Wireless Networking | News

Hobart and William Smith Colleges Revamp Wireless Network for BYOD

Hobart and William Smith Colleges (HWS) are deploying an Aruba wireless LAN that will allow students, faculty, staff, and guests to use their personal mobile devices to access the HWS network and internet campuswide.

Located in Geneva, NY, on 195 acres in the heart of the Finger Lakes region, the institution of 2,200 students and 700 faculty and staff members will roll out 940 Aruba AP-134 and AP-135 802.11n access points (APs) and Aruba M3 Controller Modules, as well as Aruba’s AirWave network management system. AirWave employs a user-centric approach to monitor network utilization and identify where the network is being accessed, the types of mobile devices in use, and how much bandwidth is being consumed by specific devices. This information will help HWS IT Services forecast future network growth patterns and needs, improve operations, and manage security.

The new 802.11n network replaces an existing 802.11a/b/g infrastructure and aims to cover all learning, work, living, and recreational spaces on campus. A key goal for HWS is to support an open, secure BYOD environment.

“The launch of our next generation wireless network and further enabling a BYOD environment are major objectives in the colleges’ strategic plan, HWS 2015. The goal is to provide students, faculty, staff and visitors with a robust and seamless wireless experience,” said Fred Damiano, chief information officer for Hobart and William Smith Colleges, in a prepared statement. “With the Aruba network, wireless access is available throughout the entire campus--including academic and administrative buildings, student residences, recreational spaces, and outdoor venues. We’ve also been able to expand our BYOD strategy to accommodate the wide variety and increasing quantity of devices our students are bringing onto the network, including smartphones, tablets, e-readers, gaming devices, and televisions.”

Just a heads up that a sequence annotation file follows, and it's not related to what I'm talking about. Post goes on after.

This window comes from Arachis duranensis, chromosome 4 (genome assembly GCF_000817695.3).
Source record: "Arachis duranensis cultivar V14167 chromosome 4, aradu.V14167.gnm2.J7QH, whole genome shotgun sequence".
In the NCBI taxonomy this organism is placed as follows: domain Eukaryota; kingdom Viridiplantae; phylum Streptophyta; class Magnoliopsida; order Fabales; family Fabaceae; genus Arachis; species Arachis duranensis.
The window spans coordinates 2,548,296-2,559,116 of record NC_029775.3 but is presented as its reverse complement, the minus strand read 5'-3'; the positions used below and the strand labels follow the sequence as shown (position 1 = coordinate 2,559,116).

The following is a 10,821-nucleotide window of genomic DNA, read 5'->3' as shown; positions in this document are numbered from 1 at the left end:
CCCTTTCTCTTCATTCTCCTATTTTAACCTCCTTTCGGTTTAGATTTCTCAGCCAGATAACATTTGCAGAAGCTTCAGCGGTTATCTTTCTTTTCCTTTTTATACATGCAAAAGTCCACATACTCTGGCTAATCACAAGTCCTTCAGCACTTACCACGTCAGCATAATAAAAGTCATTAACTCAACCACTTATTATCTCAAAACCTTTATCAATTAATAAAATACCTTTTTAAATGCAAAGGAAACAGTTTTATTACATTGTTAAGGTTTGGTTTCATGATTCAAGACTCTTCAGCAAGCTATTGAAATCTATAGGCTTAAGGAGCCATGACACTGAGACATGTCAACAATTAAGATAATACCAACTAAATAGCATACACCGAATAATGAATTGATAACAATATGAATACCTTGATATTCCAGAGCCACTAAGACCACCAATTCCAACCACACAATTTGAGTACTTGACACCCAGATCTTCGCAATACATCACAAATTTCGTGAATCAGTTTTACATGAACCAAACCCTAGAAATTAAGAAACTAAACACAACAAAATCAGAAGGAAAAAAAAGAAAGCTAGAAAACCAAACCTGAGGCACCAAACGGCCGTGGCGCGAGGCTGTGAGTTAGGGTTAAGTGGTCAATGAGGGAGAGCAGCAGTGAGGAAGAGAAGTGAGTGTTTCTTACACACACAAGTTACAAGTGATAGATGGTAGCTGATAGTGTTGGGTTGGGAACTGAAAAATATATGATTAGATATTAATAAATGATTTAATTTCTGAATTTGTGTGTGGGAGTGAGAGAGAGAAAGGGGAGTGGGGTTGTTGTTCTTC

To accommodate guests’ wireless needs while protecting the colleges’ intellectual property, HWS will employ a captive portal to vet students, faculty, and staff before directing them to the secure internal private wireless network. The captive portal will provide device-specific instructions to connect using fingerprinting. Visitors to campus will be directed to a public wireless network to connect to the internet.

The wireless LAN will also enable a wide range of applications, including a new cloud-based learning management system that will be piloted this fall and a mobile HWS.EDU site for Apple iOS. Other applications include web-based student, human resource, and finance systems, as well as room scheduling and housing applications.

About the Author

About the author: Rhea Kelly is executive editor for Campus Technology. She can be reached at rkelly@1105media.com.

comments powered by Disqus